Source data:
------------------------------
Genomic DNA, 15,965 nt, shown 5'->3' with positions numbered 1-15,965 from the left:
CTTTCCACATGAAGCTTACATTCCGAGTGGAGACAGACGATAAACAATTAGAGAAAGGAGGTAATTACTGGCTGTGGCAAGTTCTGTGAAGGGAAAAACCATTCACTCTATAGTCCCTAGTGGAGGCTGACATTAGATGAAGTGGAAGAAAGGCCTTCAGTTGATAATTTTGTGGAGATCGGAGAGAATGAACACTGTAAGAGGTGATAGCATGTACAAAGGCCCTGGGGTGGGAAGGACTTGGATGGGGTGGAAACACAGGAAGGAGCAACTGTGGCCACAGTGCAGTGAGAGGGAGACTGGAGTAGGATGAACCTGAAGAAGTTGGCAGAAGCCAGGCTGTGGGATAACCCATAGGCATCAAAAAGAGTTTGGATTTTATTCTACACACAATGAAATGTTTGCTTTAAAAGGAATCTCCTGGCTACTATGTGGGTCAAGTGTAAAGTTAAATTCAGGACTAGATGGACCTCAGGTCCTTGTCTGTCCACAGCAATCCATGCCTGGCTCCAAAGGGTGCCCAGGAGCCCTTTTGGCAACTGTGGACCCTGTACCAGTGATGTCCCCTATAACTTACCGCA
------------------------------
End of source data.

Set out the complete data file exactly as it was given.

Genomic DNA, 15,965 nt, shown 5'->3' with positions numbered 1-15,965 from the left:
CTTTCCACATGAAGCTTACATTCCGAGTGGAGACAGACGATAAACAATTAGAGAAAGGAGGTAATTACTGGCTGTGGCAAGTTCTGTGAAGGGAAAAACCATTCACTCTATAGTCCCTAGTGGAGGCTGACATTAGATGAAGTGGAAGAAAGGCCTTCAGTTGATAATTTTGTGGAGATCGGAGAGAATGAACACTGTAAGAGGTGATAGCATGTACAAAGGCCCTGGGGTGGGAAGGACTTGGATGGGGTGGAAACACAGGAAGGAGCAACTGTGGCCACAGTGCAGTGAGAGGGAGACTGGAGTAGGATGAACCTGAAGAAGTTGGCAGAAGCCAGGCTGTGGGATAACCCATAGGCATCAAAAAGAGTTTGGATTTTATTCTACACACAATGAAATGTTTGCTTTAAAAGGAATCTCCTGGCTACTATGTGGGTCAAGTGTAAAGTTAAATTCAGGACTAGATGGACCTCAGGTCCTTGTCTGTCCACAGCAATCCATGCCTGGCTCCAAAGGGTGCCCAGGAGCCCTTTTGGCAACTGTGGACCCTGTACCAGTGATGTCCCCTATAACTTACCGCA